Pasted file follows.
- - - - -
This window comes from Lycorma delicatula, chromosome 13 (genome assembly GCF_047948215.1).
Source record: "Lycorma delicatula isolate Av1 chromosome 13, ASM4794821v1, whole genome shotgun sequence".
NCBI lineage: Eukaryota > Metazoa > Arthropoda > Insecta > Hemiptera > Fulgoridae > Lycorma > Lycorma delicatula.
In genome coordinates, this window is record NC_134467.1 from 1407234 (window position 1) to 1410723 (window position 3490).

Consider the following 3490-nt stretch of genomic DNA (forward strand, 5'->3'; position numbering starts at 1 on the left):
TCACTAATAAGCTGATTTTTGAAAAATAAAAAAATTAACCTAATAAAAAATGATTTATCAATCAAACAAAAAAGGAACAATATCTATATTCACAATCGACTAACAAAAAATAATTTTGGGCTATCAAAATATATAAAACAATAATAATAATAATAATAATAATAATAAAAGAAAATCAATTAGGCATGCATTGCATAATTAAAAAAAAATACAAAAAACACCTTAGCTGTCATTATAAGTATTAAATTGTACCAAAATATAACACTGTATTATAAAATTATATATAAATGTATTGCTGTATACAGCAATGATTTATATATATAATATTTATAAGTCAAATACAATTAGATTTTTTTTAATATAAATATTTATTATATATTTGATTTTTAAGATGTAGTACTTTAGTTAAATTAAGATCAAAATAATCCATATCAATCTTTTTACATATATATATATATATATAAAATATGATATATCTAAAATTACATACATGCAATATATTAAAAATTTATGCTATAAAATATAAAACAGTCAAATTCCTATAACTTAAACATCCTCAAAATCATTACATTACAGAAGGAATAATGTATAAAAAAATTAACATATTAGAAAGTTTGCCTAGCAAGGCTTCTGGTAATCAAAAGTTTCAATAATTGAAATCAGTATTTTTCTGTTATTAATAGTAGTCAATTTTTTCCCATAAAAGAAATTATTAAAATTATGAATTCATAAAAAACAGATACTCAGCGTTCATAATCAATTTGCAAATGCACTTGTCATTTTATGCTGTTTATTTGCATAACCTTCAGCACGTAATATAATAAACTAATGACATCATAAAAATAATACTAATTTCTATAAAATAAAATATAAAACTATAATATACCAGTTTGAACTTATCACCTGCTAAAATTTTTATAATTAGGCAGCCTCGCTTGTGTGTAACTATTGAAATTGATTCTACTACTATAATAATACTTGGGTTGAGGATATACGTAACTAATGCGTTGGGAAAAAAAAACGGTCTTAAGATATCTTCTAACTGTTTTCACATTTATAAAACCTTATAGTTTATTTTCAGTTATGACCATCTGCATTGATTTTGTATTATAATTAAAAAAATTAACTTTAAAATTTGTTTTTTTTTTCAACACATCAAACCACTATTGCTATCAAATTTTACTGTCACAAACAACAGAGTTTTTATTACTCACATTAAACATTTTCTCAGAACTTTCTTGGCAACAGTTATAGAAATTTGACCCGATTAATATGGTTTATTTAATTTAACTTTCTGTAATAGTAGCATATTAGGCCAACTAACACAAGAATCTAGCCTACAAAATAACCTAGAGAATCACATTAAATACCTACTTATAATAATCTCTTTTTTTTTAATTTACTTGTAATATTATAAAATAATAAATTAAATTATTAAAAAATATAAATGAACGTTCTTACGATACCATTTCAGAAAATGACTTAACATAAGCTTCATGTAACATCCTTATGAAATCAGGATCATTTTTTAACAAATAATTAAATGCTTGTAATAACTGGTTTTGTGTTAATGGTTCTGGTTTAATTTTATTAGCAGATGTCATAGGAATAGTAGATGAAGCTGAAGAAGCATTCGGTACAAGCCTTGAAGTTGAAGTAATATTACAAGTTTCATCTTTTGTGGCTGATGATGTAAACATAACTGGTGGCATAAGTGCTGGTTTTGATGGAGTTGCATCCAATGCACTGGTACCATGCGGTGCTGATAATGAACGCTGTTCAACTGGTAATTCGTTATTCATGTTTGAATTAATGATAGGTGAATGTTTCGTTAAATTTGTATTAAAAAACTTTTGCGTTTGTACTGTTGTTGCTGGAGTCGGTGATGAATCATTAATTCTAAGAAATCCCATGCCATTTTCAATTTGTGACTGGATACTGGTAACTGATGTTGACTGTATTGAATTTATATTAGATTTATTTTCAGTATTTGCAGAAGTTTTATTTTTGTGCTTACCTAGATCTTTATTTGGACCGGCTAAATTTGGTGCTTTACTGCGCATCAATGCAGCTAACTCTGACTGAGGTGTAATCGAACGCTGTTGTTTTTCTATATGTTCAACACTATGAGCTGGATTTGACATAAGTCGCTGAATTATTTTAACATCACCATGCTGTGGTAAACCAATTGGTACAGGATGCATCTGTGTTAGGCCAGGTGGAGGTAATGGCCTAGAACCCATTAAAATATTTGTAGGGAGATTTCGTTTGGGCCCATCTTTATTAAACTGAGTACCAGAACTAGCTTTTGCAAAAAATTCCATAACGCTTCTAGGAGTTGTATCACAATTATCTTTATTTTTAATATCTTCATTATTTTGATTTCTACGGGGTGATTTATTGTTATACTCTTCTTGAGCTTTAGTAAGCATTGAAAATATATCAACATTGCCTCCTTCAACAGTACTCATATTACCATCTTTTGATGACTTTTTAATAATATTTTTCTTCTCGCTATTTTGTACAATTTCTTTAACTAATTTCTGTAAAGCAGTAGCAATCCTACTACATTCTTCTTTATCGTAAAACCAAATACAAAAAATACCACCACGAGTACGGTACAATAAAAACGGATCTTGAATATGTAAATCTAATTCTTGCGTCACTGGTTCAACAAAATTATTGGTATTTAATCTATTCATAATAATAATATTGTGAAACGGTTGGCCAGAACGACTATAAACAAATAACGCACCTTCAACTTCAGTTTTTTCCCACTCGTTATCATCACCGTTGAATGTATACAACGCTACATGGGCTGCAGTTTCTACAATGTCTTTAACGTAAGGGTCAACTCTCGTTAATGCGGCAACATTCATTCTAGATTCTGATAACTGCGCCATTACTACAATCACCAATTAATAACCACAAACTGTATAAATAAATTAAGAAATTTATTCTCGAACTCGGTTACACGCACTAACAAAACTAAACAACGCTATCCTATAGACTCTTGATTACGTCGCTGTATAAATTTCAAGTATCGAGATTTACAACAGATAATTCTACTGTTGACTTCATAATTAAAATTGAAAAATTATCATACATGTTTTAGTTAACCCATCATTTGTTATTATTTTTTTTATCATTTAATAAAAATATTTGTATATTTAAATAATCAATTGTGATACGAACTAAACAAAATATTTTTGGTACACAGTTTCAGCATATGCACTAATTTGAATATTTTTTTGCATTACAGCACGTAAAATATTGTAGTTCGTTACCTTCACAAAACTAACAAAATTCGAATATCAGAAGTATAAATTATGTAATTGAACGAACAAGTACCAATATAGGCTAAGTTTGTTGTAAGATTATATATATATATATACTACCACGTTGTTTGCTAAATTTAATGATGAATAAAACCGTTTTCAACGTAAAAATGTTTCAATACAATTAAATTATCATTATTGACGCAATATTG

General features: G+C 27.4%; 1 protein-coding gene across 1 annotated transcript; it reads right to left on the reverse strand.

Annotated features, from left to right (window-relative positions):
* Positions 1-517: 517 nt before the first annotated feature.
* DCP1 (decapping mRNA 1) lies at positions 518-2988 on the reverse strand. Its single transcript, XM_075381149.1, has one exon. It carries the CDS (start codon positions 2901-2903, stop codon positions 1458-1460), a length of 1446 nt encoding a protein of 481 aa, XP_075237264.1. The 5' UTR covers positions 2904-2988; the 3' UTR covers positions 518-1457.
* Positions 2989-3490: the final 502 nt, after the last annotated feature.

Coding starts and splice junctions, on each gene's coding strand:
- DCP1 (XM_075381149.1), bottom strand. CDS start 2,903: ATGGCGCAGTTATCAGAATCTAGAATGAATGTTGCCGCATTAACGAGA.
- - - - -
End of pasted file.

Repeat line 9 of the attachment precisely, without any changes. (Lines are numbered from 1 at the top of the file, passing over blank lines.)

* Positions 1-517: 517 nt before the first annotated feature.